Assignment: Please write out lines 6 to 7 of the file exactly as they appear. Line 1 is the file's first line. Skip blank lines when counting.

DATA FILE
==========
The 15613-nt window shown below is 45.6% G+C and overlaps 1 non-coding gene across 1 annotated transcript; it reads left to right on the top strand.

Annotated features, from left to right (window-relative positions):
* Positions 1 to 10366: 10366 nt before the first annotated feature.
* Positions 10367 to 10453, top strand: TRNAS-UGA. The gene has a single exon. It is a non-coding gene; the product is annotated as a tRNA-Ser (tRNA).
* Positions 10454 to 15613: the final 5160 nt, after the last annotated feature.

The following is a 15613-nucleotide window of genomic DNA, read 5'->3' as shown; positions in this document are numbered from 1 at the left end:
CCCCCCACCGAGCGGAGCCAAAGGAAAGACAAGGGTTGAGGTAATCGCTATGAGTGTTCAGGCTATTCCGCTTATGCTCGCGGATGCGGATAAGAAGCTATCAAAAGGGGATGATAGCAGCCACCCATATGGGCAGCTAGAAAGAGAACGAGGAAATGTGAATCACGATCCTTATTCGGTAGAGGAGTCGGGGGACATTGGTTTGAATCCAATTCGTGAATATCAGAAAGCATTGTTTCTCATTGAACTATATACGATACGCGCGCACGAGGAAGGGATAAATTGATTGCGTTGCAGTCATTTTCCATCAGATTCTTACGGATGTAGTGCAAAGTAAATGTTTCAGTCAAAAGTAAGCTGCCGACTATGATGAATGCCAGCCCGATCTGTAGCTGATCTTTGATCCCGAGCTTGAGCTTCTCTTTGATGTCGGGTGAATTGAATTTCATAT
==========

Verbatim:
The following is a 15613-nucleotide window of genomic DNA, read 5'->3' as shown; positions in this document are numbered from 1 at the left end:
CCCCCCACCGAGCGGAGCCAAAGGAAAGACAAGGGTTGAGGTAATCGCTATGAGTGTTCAGGCTATTCCGCTTATGCTCGCGGATGCGGATAAGAAGCTATCAAAAGGGGATGATAGCAGCCACCCATATGGGCAGCTAGAAAGAGAACGAGGAAATGTGAATCACGATCCTTATTCGGTAGAGGAGTCGGGGGACATTGGTTTGAATCCAATTCGTGAATATCAGAAAGCATTGTTTCTCATTGAACTATATACGATACGCGCGCACGAGGAAGGGATAAATTGATTGCGTTGCAGTCATTTTCCATCAGATTCTTACGGATGTAGTGCAAAGTAAATGTTTCAGTCAAAAGTAAGCTGCCGACTATGATGAATGCCAGCCCGATCTGTAGCTGATCTTTGATCCCGAGCTTGAGCTTCTCTTTGATGTCGGGTGAATTGAATTTCATAT